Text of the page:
Understanding The Impacts Of Racism
By Erin Pier
What does it mean to be anti-racist? Perhaps this is a term you know well, a practice you embrace and work at fervently. Or, perhaps this is a term you’ve only recently encountered.
In his book, How to Be an Antiracist, Ibram X. Kendi, director of the Antiracist Research and Policy Center at American University, explains. “One endorses either the idea of a racial hierarchy as a racist, or racial equality as an antiracist. One either believes problems are rooted in groups of people, as a racist, or locates the roots of problems in power and policies, as an antiracist. One either allows racial inequities to persevere, as a racist, or confronts racial inequities, as an antiracist.”
A precondition on the journey toward anti-racism is to understand the impact of racism on those who experience it every day.
I was fortunate this month to learn from two Black mothers in Park Hill who shared their own experiences and aspirations. Thanks to Delicia Balgaard, whose three children attend Park Hill Elementary, and Marilyn L. Mills-Walker, a lifelong Park Hill resident and grandmother of a Stedman student. I am grateful for their willingness to let me share their thoughts with you. Their powerful insights can help us all become better advocates for antiracism in our neighborhood schools.
The Dream For All
To begin, I asked each mother what she would like white parents to know about Black children in school.
“I wish white parents knew and believed that we all want the same for our children – better life, education, socioeconomic status, etc.,” Ms. Mills-Walker said. “No one group has a lock on this dream . . . it is the dream for all.”
She continued, “White parents need to understand that our Black children will walk through life differently. Even the most innocent act is perceived differently because of race.” She told me that once her 7 and 13 year-old children were playing in the neighborhood with Nerf guns. Police attempted to ticket the children for brandishing “guns.” She was terrified, but she quickly spoke to the police using “white language” and the police backed down. Of course, she said, this scenario would never have unfolded if the children were white. “It is these continual misunderstandings that make me want to say our Black children will walk through life differently.”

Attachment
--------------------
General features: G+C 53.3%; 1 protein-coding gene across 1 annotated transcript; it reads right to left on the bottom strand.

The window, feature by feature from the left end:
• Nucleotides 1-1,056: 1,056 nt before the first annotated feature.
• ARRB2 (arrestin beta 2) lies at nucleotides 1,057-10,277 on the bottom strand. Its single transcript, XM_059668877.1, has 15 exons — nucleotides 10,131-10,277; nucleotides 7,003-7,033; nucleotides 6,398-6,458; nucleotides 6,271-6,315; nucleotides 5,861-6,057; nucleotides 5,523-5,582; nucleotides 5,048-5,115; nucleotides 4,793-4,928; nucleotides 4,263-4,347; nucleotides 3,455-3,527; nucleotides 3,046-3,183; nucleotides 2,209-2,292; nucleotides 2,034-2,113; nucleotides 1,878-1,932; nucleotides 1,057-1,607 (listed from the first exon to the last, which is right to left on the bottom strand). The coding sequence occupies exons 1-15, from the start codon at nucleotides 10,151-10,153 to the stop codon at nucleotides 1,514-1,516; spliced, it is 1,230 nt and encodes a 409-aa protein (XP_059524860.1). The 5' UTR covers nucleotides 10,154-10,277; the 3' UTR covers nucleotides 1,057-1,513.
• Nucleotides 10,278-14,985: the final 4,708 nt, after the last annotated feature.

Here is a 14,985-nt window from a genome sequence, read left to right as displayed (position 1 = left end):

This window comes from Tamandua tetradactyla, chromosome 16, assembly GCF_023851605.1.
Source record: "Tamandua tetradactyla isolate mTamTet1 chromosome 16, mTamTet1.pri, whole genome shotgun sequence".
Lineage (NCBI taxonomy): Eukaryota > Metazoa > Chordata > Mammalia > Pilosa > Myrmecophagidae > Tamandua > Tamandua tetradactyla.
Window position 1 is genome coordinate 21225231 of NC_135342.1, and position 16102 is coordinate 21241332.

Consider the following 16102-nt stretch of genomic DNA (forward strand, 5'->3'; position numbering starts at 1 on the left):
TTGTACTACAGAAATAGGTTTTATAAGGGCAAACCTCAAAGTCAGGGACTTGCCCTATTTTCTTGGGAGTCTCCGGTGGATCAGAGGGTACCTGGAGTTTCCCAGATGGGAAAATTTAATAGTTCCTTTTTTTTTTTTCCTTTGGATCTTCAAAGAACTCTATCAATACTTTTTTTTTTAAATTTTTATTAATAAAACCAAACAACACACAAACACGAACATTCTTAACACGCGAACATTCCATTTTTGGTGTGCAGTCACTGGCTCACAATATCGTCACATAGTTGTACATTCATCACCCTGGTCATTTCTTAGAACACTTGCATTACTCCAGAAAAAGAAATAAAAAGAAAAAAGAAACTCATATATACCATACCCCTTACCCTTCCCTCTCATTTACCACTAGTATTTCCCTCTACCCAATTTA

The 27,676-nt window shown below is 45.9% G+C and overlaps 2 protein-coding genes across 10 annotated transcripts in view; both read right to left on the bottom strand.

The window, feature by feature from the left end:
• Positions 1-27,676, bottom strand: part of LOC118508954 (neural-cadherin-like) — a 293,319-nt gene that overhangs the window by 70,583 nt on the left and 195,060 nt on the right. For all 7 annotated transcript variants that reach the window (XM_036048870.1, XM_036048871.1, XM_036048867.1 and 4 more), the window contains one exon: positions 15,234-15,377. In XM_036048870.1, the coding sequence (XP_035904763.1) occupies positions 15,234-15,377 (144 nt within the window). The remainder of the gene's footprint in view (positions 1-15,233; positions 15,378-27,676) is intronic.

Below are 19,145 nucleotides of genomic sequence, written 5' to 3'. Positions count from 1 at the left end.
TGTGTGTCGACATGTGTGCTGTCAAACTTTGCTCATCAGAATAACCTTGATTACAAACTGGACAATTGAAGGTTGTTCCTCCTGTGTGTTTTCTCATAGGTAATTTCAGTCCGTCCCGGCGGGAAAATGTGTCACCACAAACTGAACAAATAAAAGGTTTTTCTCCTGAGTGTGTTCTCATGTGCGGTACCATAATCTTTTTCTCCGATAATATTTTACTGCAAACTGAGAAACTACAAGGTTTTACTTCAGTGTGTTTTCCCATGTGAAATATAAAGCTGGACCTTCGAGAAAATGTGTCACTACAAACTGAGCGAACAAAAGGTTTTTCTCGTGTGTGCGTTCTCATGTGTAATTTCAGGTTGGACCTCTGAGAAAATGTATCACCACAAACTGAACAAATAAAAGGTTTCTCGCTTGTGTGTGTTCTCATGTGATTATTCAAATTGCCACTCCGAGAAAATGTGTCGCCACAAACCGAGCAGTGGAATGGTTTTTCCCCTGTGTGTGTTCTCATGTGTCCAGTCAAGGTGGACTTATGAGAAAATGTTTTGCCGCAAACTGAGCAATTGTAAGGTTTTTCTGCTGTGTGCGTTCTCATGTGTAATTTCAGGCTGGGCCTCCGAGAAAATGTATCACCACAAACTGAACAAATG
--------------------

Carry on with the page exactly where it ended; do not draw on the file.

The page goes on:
I posed the same question to Ms. Balgaard. “Microaggressions and racist comments are frequently made by white children,” she said. “When Black children have to bear witness to white students speaking poorly about them, it is oppressive, signaling to them that they do not deserve the same level of respect bestowed to their white peers.”
Changes in the Classroom
I asked these mothers how schools can foster anti-racism.
Ms. Balgaard suggested school-facilitated open dialogues about race, white privilege, and inclusion. She also emphasized the need for mandatory staff participation in annual training related to unconscious bias, equity, diversity and inclusion.
She added, “More teachers of color should be recruited. If teachers of color are repeatedly screened out, administrators should ask themselves why and check their own internal biases.” Further, “Discrimination, intolerance, and racism should be openly disavowed by all school staff, through various communication channels,” she said.
Ms. Mills-Walker expressed a desire to see more community-led practices within the school building, especially by parents of Black students. “White people need to understand the language of the community that they have chosen to live in . . . it may be uncomfortable however, it will be honest.”
Not Just What You Say
My final question was about how white parents can become better allies to Black families in schools.
“White parents will be our allies when they are aware that our children will walk through life differently and will look out for Black children,” said Ms. Mills-Walker. “They will be our allies in our school community when they do not let our Black children be put in harm’s way (this includes verbal language).”
Ms. Balgaard shared, “Children are very observant. As a parent, it’s not just what you say, but how you behave. . . Your children are noticing and are forming their own unconscious biases based on the behavior you are modeling.”
It is imperative, she said, for parents to discuss race and anti-racism with their children, beginning early. “No one is color-blind, including your children. Not talking about racism with your children is a parenting misstep.”
In addition, she said, white community members must check their own biases. “Continuously seek to understand: seek the meaning of white privilege and anti-racism. No one is too old to change.”
Learning anti-racism is a journey, not a destination. We must recognize, understand, and then work to unlearn internalized biases and practices that fuel oppressive systems. It is not easy, and it is often uncomfortable. By engaging in this work, however, we can tear down problems in power and policies, create an anti-racist community, and ensure everyone in Park Hill has the opportunity to thrive.
Do you want to talk more about anti-racism? Join us on Aug. 12, from 7 p.m. to 8 p.m. for EdEquity Corner, a monthly zoom conversation sponsored by PHNEE for the entire community. You can register at tinyurl.com/edequityaug2020. For more information or to get involved with PHNEE, email email@example.com.
Erin Pier is a mother of three, Stedman parent, and school psychologist at AUL Denver. She is an active member of the Park Hill Neighbors For Equity In Education, which works toward diversity, equity, and inclusion in all schools in the neighborhood. For more information, check out the group’s Facebook page at facebook.com/phnee, or send an email to firstname.lastname@example.org.